In addition to Heggins, city spokeswoman Linda McElroy released a statement on behalf of the city saying, “This act of vandalism is uniquely disturbing and does nothing more than drive a wedge between neighbors in our community.”
McElroy said the city staff was made aware of the incident involving Clyde and a member of the media.
“The city does not condone either incident that occurred overnight and this morning,” McElroy said. “Regardless of the frustrations among our residents, an already sensitive situation has become even more challenging. We call for civility during this trying time, no matter your stance.”
A call to Sue Curtis, with the local chapter of the United Daughters of the Confederacy, requesting a comment about Wednesday’s incident was not returned.
Jake Sullivan, chief of staff for the North Carolina Division of the Sons of Confederate Veterans, said his organization is saddened by the vandalism and “blatant disrespect shown for American veterans.”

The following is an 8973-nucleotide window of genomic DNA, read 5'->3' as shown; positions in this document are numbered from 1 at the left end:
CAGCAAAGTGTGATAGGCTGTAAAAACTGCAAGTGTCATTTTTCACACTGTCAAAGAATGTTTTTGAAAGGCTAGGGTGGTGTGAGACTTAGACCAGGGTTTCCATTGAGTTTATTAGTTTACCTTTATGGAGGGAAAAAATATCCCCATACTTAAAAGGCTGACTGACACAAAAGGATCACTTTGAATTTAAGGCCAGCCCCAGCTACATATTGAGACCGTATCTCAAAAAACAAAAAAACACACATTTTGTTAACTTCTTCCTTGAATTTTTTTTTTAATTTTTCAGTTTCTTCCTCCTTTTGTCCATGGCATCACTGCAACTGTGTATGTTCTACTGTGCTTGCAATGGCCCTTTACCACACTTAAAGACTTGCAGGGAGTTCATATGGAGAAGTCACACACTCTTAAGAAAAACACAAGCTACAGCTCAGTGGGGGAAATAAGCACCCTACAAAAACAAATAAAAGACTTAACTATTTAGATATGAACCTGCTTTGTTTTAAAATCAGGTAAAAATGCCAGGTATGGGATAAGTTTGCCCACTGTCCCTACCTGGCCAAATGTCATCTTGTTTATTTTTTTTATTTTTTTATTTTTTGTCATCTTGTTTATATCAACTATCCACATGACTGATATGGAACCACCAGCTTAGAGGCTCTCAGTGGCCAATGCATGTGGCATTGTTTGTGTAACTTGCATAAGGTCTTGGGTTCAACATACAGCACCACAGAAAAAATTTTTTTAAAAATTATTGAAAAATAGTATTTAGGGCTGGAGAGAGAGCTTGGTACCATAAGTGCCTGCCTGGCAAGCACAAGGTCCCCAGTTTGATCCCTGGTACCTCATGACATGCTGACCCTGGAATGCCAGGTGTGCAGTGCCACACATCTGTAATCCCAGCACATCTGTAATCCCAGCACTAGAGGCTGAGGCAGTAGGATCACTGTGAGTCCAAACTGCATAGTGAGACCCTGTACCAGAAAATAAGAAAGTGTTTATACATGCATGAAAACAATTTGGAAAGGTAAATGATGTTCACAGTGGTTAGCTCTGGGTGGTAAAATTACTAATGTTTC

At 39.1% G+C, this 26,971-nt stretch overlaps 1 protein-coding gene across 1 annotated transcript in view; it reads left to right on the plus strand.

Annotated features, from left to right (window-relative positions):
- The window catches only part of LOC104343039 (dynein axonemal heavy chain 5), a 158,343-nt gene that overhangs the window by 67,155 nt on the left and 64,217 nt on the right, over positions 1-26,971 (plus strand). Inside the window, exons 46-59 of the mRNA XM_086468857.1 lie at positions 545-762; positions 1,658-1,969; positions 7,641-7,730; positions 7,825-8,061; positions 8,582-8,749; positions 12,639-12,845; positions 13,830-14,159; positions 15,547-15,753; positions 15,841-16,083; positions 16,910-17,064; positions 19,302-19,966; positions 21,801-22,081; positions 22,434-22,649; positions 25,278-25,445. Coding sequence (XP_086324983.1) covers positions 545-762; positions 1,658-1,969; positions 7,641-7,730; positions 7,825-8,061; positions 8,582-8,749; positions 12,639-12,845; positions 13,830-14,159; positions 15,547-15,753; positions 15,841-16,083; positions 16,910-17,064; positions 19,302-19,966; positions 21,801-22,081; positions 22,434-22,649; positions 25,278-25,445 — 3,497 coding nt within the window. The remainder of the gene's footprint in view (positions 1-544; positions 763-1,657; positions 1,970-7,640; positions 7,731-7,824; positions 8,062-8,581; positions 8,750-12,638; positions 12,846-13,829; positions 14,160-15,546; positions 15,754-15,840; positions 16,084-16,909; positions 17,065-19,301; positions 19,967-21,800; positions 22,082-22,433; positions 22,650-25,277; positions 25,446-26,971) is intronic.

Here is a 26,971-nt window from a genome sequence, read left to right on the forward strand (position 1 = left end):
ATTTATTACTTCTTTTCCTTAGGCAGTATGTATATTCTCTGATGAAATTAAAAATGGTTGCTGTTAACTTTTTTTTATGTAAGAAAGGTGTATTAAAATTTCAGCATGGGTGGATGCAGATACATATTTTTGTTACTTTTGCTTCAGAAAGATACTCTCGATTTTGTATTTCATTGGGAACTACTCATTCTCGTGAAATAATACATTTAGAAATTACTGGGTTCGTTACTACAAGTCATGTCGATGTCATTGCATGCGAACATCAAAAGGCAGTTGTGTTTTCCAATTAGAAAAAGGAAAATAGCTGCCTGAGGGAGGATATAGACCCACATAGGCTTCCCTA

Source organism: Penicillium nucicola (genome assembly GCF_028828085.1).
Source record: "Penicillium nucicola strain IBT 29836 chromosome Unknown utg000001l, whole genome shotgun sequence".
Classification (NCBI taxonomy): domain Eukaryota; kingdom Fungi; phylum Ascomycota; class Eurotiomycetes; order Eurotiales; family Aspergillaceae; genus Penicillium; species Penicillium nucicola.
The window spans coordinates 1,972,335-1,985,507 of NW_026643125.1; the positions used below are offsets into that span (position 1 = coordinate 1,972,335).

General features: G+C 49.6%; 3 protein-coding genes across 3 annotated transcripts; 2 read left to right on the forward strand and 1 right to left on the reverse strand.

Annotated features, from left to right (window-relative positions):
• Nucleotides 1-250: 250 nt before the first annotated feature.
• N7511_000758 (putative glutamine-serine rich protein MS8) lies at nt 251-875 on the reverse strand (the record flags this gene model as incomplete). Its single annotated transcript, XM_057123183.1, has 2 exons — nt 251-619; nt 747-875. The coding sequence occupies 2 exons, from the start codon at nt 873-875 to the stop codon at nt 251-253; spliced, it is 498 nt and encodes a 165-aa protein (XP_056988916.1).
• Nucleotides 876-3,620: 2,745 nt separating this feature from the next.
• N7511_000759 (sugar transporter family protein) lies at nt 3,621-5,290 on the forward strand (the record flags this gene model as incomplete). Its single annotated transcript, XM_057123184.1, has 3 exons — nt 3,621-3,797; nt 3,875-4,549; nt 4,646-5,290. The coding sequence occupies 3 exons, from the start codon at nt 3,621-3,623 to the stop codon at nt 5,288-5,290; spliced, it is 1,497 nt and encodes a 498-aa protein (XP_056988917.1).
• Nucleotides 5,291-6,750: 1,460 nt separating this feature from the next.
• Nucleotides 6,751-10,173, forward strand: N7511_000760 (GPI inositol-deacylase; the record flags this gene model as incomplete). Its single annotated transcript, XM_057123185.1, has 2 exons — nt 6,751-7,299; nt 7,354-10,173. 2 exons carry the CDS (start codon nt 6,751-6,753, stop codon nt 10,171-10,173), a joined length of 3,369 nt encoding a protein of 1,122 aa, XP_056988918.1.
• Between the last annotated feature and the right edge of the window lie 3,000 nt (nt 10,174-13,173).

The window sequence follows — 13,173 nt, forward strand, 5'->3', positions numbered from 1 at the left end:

“No doubt this cowardly act is part of the protracted campaign of lawlessness perpetrated by those who hate us and our ancestors,” Sullivan said. “These people wish to see not only our heritage destroyed but us along with it. We hope those responsible will be held accountable, however. As activist vandals and mobs are continually allowed to break the law without consequence across our state, we have little faith that justice will be served.”
Salisbury Indivisible, the activist group that has called for removing “Fame,” also released a statement about the vandalism.
“It has become impossible to preserve the monument or protect public safety at its current location,” the group said.
Salisbury Indivisible said the city should work swiftly to remove the monument and return it to the private owner for relocation in a cemetery or museum — “where all relics of the Confederacy belong,” the statement said.
Editor Josh Bergeron contributed to this story.
Contact reporters Shavonne Walker at 704-797-4255 and Liz Moomey at 704-797-4222.
By Shavonne Walker firstname.lastname@example.org It’s been 34 days since Jean McCoy last saw her husband, Rick Travis, who left their... read more